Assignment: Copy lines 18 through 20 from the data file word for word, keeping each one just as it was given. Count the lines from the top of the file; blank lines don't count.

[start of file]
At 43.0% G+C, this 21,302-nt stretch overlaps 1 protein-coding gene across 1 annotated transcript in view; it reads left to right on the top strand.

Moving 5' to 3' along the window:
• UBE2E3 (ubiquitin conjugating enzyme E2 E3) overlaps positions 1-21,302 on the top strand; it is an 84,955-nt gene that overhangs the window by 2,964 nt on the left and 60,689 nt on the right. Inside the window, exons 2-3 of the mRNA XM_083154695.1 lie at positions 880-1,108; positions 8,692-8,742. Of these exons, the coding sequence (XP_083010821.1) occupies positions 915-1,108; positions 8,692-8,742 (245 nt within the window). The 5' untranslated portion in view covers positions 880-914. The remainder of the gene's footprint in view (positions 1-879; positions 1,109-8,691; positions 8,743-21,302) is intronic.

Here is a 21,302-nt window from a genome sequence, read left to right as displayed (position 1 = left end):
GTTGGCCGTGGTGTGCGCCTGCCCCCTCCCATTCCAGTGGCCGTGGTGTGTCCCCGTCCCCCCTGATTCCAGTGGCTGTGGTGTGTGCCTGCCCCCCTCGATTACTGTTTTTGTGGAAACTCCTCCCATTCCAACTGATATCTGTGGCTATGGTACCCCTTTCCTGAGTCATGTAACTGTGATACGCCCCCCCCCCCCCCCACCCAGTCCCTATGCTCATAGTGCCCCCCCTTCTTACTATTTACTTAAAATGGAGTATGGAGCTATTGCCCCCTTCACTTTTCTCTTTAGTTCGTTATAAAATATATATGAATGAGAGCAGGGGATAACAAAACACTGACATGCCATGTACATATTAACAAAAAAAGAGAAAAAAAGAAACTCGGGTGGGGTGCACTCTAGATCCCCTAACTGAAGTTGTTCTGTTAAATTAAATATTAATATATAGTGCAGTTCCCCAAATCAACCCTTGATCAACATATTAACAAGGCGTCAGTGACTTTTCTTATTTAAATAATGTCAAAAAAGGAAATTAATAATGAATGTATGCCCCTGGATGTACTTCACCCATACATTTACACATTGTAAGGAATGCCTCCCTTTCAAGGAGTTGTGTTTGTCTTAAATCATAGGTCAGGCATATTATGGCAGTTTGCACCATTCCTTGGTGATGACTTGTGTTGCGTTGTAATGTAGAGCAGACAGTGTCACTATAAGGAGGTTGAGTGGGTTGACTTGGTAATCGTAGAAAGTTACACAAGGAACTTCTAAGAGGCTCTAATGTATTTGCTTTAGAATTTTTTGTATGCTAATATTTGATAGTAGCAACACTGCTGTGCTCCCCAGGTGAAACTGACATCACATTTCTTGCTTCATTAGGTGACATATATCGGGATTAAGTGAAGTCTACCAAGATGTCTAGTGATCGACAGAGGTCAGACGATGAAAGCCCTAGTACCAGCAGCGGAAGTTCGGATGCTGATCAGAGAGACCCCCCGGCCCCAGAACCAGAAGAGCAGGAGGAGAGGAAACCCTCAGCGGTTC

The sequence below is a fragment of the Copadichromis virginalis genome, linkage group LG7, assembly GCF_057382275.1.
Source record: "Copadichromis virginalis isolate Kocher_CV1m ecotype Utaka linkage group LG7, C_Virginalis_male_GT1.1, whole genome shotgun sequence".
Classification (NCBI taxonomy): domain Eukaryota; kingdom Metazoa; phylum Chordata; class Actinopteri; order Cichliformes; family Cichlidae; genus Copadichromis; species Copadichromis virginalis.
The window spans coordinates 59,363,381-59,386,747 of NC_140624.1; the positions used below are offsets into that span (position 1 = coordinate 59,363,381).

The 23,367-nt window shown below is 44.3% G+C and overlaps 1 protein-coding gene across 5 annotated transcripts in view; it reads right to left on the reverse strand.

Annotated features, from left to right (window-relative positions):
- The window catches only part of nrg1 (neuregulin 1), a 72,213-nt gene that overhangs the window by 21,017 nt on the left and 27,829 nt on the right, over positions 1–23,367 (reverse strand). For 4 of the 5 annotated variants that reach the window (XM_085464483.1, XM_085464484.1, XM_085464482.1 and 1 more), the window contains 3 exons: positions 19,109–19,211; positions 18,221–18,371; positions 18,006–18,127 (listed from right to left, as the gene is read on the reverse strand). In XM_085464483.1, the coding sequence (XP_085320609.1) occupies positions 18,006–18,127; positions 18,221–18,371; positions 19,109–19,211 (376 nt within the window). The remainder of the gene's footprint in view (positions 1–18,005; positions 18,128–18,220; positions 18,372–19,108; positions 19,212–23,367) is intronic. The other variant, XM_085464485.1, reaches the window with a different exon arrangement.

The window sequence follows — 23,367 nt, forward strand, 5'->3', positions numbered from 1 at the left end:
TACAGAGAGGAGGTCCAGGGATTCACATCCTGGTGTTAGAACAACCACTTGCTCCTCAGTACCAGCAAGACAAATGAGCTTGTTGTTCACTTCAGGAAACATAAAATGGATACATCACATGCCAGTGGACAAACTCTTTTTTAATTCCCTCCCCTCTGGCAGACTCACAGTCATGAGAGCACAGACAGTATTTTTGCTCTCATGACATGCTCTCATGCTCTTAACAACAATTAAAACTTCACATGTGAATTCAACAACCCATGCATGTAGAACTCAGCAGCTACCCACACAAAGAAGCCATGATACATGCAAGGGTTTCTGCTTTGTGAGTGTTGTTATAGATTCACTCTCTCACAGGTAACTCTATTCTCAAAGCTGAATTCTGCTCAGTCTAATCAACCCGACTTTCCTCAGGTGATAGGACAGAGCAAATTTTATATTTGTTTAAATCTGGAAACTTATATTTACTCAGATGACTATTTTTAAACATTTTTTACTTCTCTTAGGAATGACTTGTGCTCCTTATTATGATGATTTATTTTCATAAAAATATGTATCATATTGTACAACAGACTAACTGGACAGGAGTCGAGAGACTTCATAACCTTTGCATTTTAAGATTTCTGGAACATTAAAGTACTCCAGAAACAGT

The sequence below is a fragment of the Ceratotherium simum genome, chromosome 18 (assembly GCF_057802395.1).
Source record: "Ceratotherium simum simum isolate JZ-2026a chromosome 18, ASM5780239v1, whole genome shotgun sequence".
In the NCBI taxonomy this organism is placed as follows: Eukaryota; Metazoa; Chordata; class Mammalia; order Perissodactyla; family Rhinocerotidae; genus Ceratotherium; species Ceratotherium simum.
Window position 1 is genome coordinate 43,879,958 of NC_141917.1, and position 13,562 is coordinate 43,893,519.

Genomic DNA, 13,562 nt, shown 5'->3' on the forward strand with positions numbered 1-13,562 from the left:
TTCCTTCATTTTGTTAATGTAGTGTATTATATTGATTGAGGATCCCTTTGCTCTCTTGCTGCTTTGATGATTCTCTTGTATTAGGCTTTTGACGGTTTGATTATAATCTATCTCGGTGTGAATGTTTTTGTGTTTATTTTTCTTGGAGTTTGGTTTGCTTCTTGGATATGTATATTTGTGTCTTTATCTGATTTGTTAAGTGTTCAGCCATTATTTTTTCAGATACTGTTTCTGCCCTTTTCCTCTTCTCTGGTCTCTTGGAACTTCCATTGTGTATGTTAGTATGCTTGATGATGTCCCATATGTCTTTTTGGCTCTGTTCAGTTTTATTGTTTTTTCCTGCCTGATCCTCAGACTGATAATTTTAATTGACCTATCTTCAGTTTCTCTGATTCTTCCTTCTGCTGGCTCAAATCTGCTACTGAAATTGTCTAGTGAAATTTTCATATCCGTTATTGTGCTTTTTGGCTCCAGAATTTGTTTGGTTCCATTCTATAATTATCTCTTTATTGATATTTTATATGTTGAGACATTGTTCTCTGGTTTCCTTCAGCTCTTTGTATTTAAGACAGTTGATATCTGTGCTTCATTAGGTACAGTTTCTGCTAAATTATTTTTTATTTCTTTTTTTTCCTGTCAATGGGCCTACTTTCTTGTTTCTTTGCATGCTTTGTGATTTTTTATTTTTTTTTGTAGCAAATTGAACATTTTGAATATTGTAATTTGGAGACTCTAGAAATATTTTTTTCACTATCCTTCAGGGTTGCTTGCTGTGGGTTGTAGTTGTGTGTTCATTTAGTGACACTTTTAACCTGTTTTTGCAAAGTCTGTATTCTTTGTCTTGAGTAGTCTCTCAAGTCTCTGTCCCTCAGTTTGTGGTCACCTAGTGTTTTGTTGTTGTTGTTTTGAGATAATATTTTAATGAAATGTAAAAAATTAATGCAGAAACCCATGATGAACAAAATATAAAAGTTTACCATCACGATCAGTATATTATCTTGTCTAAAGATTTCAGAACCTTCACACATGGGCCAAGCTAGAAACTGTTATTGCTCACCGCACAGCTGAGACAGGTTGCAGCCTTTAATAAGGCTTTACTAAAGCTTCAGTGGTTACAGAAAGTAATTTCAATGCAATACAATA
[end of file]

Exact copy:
Window position 1 is genome coordinate 43,879,958 of NC_141917.1, and position 13,562 is coordinate 43,893,519.

Genomic DNA, 13,562 nt, shown 5'->3' on the forward strand with positions numbered 1-13,562 from the left:
TTCCTTCATTTTGTTAATGTAGTGTATTATATTGATTGAGGATCCCTTTGCTCTCTTGCTGCTTTGATGATTCTCTTGTATTAGGCTTTTGACGGTTTGATTATAATCTATCTCGGTGTGAATGTTTTTGTGTTTATTTTTCTTGGAGTTTGGTTTGCTTCTTGGATATGTATATTTGTGTCTTTATCTGATTTGTTAAGTGTTCAGCCATTATTTTTTCAGATACTGTTTCTGCCCTTTTCCTCTTCTCTGGTCTCTTGGAACTTCCATTGTGTATGTTAGTATGCTTGATGATGTCCCATATGTCTTTTTGGCTCTGTTCAGTTTTATTGTTTTTTCCTGCCTGATCCTCAGACTGATAATTTTAATTGACCTATCTTCAGTTTCTCTGATTCTTCCTTCTGCTGGCTCAAATCTGCTACTGAAATTGTCTAGTGAAATTTTCATATCCGTTATTGTGCTTTTTGGCTCCAGAATTTGTTTGGTTCCATTCTATAATTATCTCTTTATTGATATTTTATATGTTGAGACATTGTTCTCTGGTTTCCTTCAGCTCTTTGTATTTAAGACAGTTGATATCTGTGCTTCATTAGGTACAGTTTCTGCTAAATTATTTTTTATTTCTTTTTTTTCCTGTCAATGGGCCTACTTTCTTGTTTCTTTGCATGCTTTGTGATTTTTTATTTTTTTTTGTAGCAAATTGAACATTTTGAATATTGTAATTTGGAGACTCTAGAAATATTTTTTTCACTATCCTTCAGGGTTGCTTGCTGTGGGTTGTAGTTGTGTGTTCATTTAGTGACACTTTTAACCTGTTTTTGCAAAGTCTGTATTCTTTGTCTTGAGTAGTCTCTCAAGTCTCTGTCCCTCAGTTTGTGGTCACCTAGTGTTTTGTTGTTGTTGTTTTGAGATAATATTTTAATGAAATGTAAAAAATTAATGCAGAAACCCATGATGAACAAAATATAAAAGTTTACCATCACGATCAGTATATTATCTTGTCTAAAGATTTCAGAACCTTCACACATGGGCCAAGCTAGAAACTGTTATTGCTCACCGCACAGCTGAGACAGGTTGCAGCCTTTAATAAGGCTTTACTAAAGCTTCAGTGGTTACAGAAAGTAATTTCAATGCAATACAATA